Wildfire Response

  Central Valley Water Board’s Wildfire Response

While fire is an essential and natural process that serves California's natural landscapes, increasingly, fires across California are becoming uncharacteristically large, and undoubtedly pose a risk to the beneficial uses of water resources throughout the watersheds they affect.

The Central Valley Water Board has the responsibility and authority to ensure the protection of beneficial uses of waters within its region and has a variety of tools that can be brought to bear to reduce the impacts of wildfire on water quality. This includes our regulatory authority, policies, investigation teams, water quality monitoring and assessment teams, and technical experts. In the post-fire environment Board staff may conduct assessments or participate in multi-agency assessments like the state’s CAL FIRE led Watershed Emergency Response Team (WERT), or the federal Burned Area Emergency Response team (BAER).

A common thread among California's fires is their geography. Without question wildfire in the wildland-urban interface, or “WUI”, creates significant challenges and hardships for communities, firefighters, and many others. Responding to the aftermath of fire in the WUI also poses significant challenges to agencies charged with protecting public safety, drinking water intakes and restoring water quality and fish habitat. Acute threats to public health and the environment can come from obvious sources such as debris flows and flooding, but they can also come from less obvious sources such as; fertilizers, herbicides, and other chemicals that might flow into waterways, or be washed into storm water management systems. When fires burn into the WUI, these acute risks are mixed with the more chronic threats of erosion and sedimentation commonly associated with forest wildfire.

Research shows that fire affected areas in Southern California, including those in the WUI, contained increased concentrations of contaminants including nutrients (e.g. nitrates and phosphorus), polycyclic aromatic hydrocarbons (PAHs), copper, zinc, mercury, lead, and other metals. Several of these pollutants, especially metals, can be harmful to human health and toxic to aquatic life at elevated concentrations. Many pollutants absorb, or attach, to suspended particles such as sediment, and enter surface waters as runoff. High flows can transport sediment-bound pollutants to nearby waterways (gullies, canals, creeks, and rivers) and accumulate downstream in larger waterways, reservoirs, and the Sacramento-San Joaquin River Bay-Delta.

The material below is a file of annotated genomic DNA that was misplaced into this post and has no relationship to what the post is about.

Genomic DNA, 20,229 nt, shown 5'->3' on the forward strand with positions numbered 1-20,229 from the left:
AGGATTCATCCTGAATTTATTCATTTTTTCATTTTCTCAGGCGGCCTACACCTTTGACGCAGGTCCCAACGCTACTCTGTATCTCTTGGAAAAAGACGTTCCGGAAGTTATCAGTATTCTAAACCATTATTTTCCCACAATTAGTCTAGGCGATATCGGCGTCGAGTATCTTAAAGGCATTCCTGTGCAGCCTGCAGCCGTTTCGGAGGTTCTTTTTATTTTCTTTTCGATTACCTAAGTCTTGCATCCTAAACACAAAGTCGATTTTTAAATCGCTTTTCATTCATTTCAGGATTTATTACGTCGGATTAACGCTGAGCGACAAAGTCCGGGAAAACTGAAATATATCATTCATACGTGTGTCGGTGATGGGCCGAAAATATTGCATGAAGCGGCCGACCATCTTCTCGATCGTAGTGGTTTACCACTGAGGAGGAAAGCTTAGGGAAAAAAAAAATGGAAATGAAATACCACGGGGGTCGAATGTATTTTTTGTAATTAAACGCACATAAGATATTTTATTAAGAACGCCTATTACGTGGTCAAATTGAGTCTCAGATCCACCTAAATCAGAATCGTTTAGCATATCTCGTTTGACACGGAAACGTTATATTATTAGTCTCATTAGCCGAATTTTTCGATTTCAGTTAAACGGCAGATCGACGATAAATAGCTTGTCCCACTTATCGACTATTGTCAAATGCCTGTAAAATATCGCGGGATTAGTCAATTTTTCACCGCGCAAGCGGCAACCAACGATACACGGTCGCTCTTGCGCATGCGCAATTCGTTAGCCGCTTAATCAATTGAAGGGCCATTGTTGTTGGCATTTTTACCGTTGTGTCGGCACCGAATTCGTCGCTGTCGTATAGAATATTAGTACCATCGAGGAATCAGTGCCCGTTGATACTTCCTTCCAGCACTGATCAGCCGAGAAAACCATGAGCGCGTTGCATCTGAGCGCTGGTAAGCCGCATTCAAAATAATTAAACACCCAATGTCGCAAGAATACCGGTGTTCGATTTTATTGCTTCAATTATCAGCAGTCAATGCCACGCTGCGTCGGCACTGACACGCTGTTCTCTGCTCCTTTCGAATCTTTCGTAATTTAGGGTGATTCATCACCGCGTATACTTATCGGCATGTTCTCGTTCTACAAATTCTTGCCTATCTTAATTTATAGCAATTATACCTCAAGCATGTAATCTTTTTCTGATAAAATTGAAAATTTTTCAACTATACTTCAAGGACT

The Central Valley Water Board has three offices; Redding, Rancho Cordova, and Fresno. Each office will respond to fire occurring within their general area: the Redding office includes areas north of Sutter and Yuba Counties; the Rancho Cordova office includes Sutter and Yuba Counties in the north, Stanislaus and Tuolumne Counties to the south, and the area in between; and the Fresno office includes the area from Merced and Mariposa Counties, south. Contact information for each office is provided below.

Fire response requires deliberate application of a variety of approaches, always tailored to the specific fire event due to differences in geology, precipitation, burn severity and extent, beneficial uses of local water resources, staff expertise and availability, and the availability of other resources. The preference in a developed area is to address hazardous materials, which can include ash and burned elements of homes, garages, and businesses. This is generally completed by post-fire response teams from CalRecycle, the Department of Toxic Substance Control (DTSC) and the Federal Emergency Management Agency (FEMA). If the burned area cannot be cleaned up, as will be the case in most of the wildland and open space burned areas, staff recommendations will likely include the installation of best management practices (BMPs) to mitigate sediment and any pollutants running into the waterways, where such measures have the greatest chance of being effective. These practices might include installation of sediment retention basins, installation of straw wattles/fiber rolls, hydroseeding, or other activities aimed towards mitigating the risk of or impacts of sediment-laden runoff. More information about specific erosion control BMPs is available in the general fire response information available in the “resources” section of this page (upper right). Site-specific questions regarding the application of BMPs in the post-fire environment can be directed to the Natural Resource Conservation Service (NRCS).  The NRCS offers site-specific consultation and can be reached at their regional office locations.

If possible, Central Valley Water Board staff will support, participate in, and/or lead water quality monitoring to measure post-fire impacts on regional water resources. These efforts will generally focus on high-value waterways, such as those supporting anadromous fish, and drinking water sources. Information pertinent to the public will be made available to the extent possible, but questions regarding individual post-fire monitoring activities may be asked of individual offices, via the contact information listed above.

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